Cambodia's garment industry at crossroads
Nun Vanak is an excellent example of how Cambodia's garment manufacturing industry has helped to change lives of hundreds of thousands of people in this country.
The 23-year-old is part of Cambodia's half-a-million-strong workforce - mostly young women - that keeps these garment factories running.
Her income helps to provide for her and her young daughter, and like many others in the factories, she also sends money to her family back home in the village - a trend that has helped boost rural incomes.
But ask Nun, or her friends, whether they would want their daughters to end up as factory workers in the garment industry and the answer is a vehement no.
'Barely make enough'
These women, like so many of their counterparts, are getting increasingly angry.
"Our bosses make us work long hours, many times without a break and we barely make enough to survive," she tells me passionately, as we sit in her house surrounded by some of her friends.
The women have been taking part in protests.
Strikes and violent demonstrations at garment factories in Cambodia have quadrupled over the past year, and a recent report by the International Labour Organization (ILO) said that conditions at factories were worse now than they had been in recent years.
"We never have enough, especially for those workers who rent. Food is getting more expensive too," says Nun. "I have my own house, but I have to spend money on transportation and food.
"The employers don't know the difficulties we face. They think, 'Oh this money is enough for the workers', but it's not."
Cambodia has some of the lowest wages in the region.
Nun and her friends say they make $74 (£48) a month as garment factory workers - that's less than Cambodia's official minimum wage of $80 a month.
With overtime, the women can sometimes bring home $100 a month - still far less than what garment workers in other parts of Asia earn.
Wages v productivity
The sector, which accounts for 80% of Cambodia's total exports, is the lifeline of the country's economy.
However, the majority of factory owners in Cambodia are foreign. They have seen their businesses grow, thanks to a combination of low wages and a government keen on encouraging private enterprise.
But workers are now demanding higher wages, saying that strong growth in the economy means they should see some of those benefits trickle down to them.
For their part, industry bosses complain of intimidation and harassment, and say they can't afford to pay any more to their staff.
"These are not striking workers - these are hooligans," Ken Loo, the head of Cambodia's Garment Manufacturers Association, tells me as he plays video clips of violent protests outside a factory that supplies clothes to Nike.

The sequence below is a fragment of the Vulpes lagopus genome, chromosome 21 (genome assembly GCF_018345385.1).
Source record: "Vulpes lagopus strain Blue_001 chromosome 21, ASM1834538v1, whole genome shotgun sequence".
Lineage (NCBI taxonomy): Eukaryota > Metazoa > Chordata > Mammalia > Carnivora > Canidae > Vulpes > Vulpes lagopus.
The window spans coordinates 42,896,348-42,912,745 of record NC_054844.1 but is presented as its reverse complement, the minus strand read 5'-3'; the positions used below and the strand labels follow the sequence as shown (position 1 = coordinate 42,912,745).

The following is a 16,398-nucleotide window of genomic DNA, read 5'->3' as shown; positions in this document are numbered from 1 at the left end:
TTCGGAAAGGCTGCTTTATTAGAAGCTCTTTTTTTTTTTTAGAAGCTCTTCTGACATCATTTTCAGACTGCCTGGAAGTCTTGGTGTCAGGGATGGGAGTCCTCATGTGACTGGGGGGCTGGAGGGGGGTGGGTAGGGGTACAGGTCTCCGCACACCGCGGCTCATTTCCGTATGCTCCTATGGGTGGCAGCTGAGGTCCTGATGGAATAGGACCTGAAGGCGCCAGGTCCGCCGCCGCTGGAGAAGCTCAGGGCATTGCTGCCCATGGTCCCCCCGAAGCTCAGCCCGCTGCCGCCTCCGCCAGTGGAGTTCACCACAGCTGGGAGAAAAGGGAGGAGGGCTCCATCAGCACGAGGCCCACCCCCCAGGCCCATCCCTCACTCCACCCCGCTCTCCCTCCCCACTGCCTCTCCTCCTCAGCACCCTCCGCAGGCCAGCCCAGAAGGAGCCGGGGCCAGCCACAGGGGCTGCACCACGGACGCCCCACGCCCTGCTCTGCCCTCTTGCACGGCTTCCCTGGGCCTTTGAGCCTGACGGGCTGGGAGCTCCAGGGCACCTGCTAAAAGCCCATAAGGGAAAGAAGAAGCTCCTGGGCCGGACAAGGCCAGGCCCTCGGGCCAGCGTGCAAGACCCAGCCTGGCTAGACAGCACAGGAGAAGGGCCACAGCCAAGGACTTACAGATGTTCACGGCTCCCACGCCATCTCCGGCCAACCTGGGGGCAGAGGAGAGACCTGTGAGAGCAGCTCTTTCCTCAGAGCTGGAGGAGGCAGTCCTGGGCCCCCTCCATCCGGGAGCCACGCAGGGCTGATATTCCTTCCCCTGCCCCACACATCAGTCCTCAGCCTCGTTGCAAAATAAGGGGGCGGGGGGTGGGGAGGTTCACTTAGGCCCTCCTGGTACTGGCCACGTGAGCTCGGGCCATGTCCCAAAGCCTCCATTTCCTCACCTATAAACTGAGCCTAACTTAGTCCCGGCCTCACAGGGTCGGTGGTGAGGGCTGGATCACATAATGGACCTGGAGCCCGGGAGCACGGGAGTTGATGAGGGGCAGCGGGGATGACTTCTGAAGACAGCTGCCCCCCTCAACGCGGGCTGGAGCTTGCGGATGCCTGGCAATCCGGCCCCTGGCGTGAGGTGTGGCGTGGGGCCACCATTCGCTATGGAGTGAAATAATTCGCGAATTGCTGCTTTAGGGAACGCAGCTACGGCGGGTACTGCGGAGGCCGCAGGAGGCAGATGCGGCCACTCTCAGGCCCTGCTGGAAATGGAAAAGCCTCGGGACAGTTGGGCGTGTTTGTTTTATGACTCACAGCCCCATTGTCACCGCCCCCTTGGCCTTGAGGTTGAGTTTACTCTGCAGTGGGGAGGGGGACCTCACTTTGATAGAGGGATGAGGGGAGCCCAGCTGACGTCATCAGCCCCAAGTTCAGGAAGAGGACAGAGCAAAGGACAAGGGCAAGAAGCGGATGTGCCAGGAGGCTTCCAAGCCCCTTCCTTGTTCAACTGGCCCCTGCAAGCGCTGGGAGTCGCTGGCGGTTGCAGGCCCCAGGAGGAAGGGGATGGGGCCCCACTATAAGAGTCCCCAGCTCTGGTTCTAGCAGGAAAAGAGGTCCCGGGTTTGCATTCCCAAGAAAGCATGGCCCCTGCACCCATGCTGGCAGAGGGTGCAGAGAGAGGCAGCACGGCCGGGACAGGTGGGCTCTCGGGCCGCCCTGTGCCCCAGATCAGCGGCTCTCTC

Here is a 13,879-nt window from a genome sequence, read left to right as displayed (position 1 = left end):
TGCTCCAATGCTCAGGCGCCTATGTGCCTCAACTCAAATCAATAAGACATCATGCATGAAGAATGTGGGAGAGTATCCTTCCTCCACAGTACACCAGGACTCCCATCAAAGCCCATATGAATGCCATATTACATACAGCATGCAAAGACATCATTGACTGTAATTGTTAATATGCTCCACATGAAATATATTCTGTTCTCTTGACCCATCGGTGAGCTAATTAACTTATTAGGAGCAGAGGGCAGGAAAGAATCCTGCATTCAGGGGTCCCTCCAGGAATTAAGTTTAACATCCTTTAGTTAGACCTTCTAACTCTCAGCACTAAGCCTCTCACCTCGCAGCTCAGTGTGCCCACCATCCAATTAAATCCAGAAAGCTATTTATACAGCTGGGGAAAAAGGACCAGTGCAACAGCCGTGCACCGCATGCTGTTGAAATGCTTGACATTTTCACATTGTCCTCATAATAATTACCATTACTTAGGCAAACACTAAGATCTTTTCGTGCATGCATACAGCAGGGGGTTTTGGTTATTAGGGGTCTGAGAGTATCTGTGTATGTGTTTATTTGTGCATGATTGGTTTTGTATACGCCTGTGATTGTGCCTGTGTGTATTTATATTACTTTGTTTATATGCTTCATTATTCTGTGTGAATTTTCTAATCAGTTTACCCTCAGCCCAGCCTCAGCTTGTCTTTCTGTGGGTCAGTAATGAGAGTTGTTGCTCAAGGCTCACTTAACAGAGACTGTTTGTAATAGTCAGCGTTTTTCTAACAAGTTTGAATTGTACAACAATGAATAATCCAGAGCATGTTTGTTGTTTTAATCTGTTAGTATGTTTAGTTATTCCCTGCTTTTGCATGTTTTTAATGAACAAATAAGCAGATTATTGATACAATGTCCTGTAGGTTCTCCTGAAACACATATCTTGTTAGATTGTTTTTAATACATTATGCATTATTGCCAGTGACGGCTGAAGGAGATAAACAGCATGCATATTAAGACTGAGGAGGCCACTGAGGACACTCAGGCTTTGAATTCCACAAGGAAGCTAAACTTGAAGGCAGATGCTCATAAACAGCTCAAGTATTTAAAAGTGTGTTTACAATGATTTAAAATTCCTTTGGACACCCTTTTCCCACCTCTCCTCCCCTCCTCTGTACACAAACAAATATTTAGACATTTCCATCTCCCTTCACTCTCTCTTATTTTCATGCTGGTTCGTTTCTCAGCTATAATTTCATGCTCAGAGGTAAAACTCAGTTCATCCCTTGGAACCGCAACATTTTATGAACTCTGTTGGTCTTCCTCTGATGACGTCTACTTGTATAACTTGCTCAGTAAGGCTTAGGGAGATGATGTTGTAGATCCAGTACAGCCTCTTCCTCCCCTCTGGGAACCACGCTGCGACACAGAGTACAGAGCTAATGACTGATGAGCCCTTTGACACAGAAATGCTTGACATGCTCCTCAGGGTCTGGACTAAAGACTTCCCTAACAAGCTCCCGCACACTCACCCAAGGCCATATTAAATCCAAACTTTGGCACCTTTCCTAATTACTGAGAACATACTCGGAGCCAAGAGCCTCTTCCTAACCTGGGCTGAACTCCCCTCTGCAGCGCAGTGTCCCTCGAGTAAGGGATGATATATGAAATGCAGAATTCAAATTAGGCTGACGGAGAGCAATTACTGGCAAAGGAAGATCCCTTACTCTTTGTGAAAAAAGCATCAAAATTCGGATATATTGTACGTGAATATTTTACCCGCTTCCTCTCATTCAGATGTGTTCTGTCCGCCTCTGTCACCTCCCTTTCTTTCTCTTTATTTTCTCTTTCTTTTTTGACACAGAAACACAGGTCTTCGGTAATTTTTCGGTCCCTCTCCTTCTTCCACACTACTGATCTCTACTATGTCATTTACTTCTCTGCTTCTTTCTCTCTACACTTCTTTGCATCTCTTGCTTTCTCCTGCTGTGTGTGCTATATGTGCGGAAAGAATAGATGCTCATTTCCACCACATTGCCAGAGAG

The demonstration took place in June and made international headlines. Footage shows workers wielding wooden sticks and throwing rocks. Riot police were brought in to control the crowd.
Mr Loo says workers are getting increasingly militant and aggressive about their demands.
"As employers we do not object to strikes per se," he says, but they do object to "any strikes that result in violence".
He says the harsh reality is that garment factories just cannot afford to pay their workers more because they're under so much pressure themselves.
"You say our wages are low, but the productivity in Cambodia is low too," he says. "Vietnam's wages might be double that of Cambodia, but their productivity is about double. So cost per unit output is the same.
"If you compare against countries like Bangladesh - their wages are half, but their productivity is probably slightly lower but not a huge percent lower. So our unit cost per production is higher. "
International observers say it is unlikely the stand-off between workers and factory owners is going to end soon.
"I do believe that wages haven't kept up with inflation and that is very challenging for garment workers," says Jill Tucker, the chief technical adviser with the ILO's Better Factories programme in Cambodia.
"As such, I think the demonstrations in Cambodia are going to continue for some time."
According to Ms Tucker, the solution lies with the consumer.
"If you look at the global garment industry, you'll see that wages have risen across the board, material costs have risen, energy costs have risen, but none of us are paying more for our garments than we were a decade ago," she says.
"We have closets full of garments and we're paying the same amount or less. So it's very hard for factories to make a buck. Hopefully this is going to change,
"I think the era of cheap garments has maybe a few years left and maybe that's about it."
Cambodia is a nation on the move, but its garment industry is at a crossroads.
How this issue is settled, may well decide what direction it takes from here.